share|improve this answer

Coffescript compiles directly to JavaScript, meaning that there is always a one to one equivalent in JS for any Coffeescript source. There is nothing non-common about it. A performance gain can come from optimized things e.g. the fact that Coffescript stores the Array length in a separate variable in a for loop instead of requesting it in every iteration. But that should be a common practise in JavaScript, too, it is just not enforced by the language itself.

share|improve this answer
1  
Nice answer. I guess there might be a perf gain if the JS CoffeeScript generates is smarter than what the developer otherwise would have...which I'm guessing is not uncommon – Adam Rackis Jan 28 '12 at 17:40
    
Creating a new language that incorporates best practises is imho a good idea. The problem I see is when it tries to get too fancy. And it makes sense for everybody to know why CoffeeScript generates the JS it does. – Daff Jan 28 '12 at 17:55
4  
@Raynos the difference between CoffeeScript and Javascript is that if you wrote in Coffeescript, a new version of CoffeeScript could actually optimize how it generate javascript. If you wrote directly in javascript. Then you're screwed anyway. Without rewriting code, you can hand up with faster code. – Loïc Faure-Lacroix May 24 '13 at 15:17
2  
That holds true for JavaScript, too. Googles V8 was a huge performance improvement over many other JavaScript engines and will keep getting better. But you didn't have to rewrite your JavaScript to work with Google Chrome. – Daff May 24 '13 at 15:32
1  
@Daff that's not exactly true, unless the JIT engine get much better optimizing things it wasn't able to optimize before. CoffeeScript could rebuild differently to create code that will get efficiently optimized by the JIT engine. The difference is that coffeescript only has to get rebuilt. The JS has to be rewritten by hand to make it easier for the JIT to optimize it. – Loïc Faure-Lacroix Aug 19 '13 at 5:47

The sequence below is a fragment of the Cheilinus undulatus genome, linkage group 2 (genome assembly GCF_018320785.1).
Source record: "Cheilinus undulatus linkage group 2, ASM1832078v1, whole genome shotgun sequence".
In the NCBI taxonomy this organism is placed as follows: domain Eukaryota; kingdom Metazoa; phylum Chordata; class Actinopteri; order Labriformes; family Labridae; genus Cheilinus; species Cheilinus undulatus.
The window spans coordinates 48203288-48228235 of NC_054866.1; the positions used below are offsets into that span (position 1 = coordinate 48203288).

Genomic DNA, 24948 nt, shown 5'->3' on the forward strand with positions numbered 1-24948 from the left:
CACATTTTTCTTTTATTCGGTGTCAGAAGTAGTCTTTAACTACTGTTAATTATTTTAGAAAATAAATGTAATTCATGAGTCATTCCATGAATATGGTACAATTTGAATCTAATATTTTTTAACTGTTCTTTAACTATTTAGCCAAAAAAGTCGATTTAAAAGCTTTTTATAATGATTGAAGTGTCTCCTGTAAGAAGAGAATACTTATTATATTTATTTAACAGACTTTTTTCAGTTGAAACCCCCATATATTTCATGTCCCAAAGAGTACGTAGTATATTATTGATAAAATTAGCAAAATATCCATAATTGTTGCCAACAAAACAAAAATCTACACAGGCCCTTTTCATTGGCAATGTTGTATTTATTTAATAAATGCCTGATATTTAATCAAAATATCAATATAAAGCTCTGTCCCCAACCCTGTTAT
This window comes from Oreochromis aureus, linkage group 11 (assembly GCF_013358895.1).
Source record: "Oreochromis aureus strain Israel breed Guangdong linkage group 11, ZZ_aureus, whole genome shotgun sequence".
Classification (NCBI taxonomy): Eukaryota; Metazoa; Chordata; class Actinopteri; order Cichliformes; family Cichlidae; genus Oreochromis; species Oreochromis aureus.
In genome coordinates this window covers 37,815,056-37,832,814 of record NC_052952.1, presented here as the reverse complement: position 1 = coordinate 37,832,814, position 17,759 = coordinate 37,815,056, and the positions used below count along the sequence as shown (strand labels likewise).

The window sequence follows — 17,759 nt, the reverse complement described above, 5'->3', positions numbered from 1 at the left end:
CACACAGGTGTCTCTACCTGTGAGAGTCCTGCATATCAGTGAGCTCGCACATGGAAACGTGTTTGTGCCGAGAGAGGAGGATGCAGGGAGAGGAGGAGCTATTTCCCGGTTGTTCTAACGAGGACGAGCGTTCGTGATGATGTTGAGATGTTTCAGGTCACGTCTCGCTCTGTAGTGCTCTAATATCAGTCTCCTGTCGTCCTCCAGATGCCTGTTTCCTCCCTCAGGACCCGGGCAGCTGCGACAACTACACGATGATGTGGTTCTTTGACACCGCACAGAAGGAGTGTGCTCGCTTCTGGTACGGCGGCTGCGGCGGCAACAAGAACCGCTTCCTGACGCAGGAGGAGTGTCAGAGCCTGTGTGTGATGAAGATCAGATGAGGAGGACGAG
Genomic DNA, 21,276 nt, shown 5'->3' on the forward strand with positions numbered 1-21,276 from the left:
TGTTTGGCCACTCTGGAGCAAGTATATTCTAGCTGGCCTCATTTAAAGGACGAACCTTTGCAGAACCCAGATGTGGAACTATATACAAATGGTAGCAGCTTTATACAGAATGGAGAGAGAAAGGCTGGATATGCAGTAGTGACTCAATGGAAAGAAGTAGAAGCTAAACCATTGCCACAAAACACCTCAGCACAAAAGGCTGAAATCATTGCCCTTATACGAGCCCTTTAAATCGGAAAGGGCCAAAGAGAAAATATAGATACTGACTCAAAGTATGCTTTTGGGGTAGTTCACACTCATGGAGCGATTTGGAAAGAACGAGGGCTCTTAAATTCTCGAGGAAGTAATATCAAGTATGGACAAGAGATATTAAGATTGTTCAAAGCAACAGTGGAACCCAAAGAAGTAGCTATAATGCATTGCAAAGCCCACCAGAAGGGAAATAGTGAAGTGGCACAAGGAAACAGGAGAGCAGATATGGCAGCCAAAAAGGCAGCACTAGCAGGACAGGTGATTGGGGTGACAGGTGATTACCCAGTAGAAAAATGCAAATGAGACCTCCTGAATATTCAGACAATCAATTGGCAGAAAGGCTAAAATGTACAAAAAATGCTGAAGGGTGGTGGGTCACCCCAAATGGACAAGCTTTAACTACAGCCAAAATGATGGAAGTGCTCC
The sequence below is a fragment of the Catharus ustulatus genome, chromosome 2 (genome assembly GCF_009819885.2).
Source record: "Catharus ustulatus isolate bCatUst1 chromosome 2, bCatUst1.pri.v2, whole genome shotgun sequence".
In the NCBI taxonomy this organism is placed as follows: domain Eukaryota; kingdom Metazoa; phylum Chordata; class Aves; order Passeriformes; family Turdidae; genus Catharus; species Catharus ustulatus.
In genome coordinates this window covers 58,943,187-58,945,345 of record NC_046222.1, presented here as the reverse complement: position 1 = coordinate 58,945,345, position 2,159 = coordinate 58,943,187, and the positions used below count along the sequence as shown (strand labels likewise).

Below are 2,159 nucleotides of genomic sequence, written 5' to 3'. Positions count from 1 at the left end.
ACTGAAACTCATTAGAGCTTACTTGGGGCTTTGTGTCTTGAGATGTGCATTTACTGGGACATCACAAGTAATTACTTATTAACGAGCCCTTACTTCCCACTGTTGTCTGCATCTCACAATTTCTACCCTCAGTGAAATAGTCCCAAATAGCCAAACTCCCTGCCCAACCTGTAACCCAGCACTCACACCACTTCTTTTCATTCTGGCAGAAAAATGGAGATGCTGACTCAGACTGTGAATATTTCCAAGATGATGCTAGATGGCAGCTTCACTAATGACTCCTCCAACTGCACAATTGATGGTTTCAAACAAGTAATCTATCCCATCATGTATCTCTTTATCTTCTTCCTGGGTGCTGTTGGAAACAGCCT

I want to add something to the answer of Loïc Faure-Lacroix...

It seems, that you only printed the times of one Browser. And btw "x.push(i)" is not faster that "x[i] = i" according to jsperf : https://jsperf.com/array-direct-assignment-vs-push/130

Chrome:  push => 79,491  ops/s; direct assignment => 3,815,588 ops/s;
IE Edge: push => 358,036 ops/s; direct assignment => 7,047,523 ops/s;
Firefox: push => 67,123  ops/s; direct assignment => 206,444   ops/s;

Another point -> x.call(this) and x.apply(this)... I don't see any performance reason to that. Even jsperf confirms by that: http://jsperf.com/call-apply-segu/18

Chrome: 
direct call => 47,579,486 ops/s; x.call => 45,239,029 ops/s; x.apply => 15,036,387 ops/s;
IE Edge: 
direct call => 113,210,261 ops/s; x.call => 17,771,762 ops/s; x.apply => 6,550,769 ops/s;
Firefox:
direct call => 780,255,612 ops/s; x.call => 76,210,019 ops/s; x.apply => 2,559,295 ops/s;

First to mention - I used the actual Browsers.

Secondly - I extended the test by a for-loop, because with one call the test is to short...

Last but not least - now the tests for all browsers are like the following:


Here I used CoffeeScript 1.10.0 (compiled with the same code given in his answer)

console.time('coffee');// added manually
(function() {
  var new_way;

  new_way = function() {
    var i, results;
    return (function() {
      results = [];
      for (i = 0; i <= 1000000; i++){ results.push(i); }
      return results;
    }).apply(this);
  };

  // manually added on both
  var i;
  for(i = 0; i != 10; i++)
  {
    new_way();
  }

}).call(this);
console.timeEnd('coffee');// added manually

Now the Javascript

console.time('js');
(function() {

  function old_way()
  {
    var i = 0, results = [];
    return (function()
    {
      for (i = 0; i <= 1000000; i++)
      {
        results[i] = i;
      }
      return results;
    })();// replaced apply
  }

  var i;
  for(i = 0; i != 10; i++)
  {
    old_way();
  }

})();// replaced call
console.timeEnd('js');

The limit value of the for loop is low, because any higher it would be a pretty slow testing (10 * 1000000 calls)...

Results

Chrome:  coffee: 305.000ms;   js: 258.000ms;
IE Edge: coffee: 5.944,281ms; js: 3.517,72ms;
Firefox: coffee: 174.23ms;    js: 159.55ms;

Here I must have to mention, that not always coffee was the slowest in this test. You can see that by testing those codes in firefox.

My final answer:

First to say - I am not really familiar with coffeescript, but I looked into it, because I am using the Atom Editor and wanted to try to build my first package there, but drived back to Javascript... So if there is anything wrong you can correct me.

With coffeescript you can write less code, but if it comes to optimization, the code gets heavy. My own opinion -> I don't see any so called "productiveness" in this Coffeescripting language...

To get back to the performances :: The most used browser is the Chrome Browser (src: w3schools.com/browsers/browsers_stats.asp) with 60% and my testings also have shown that manually typed Javascript runs a bit faster than Coffeescript (except IE ... - much faster). I would recommend Coffeescript for smaller projects, but if no one minds, stay the language you like.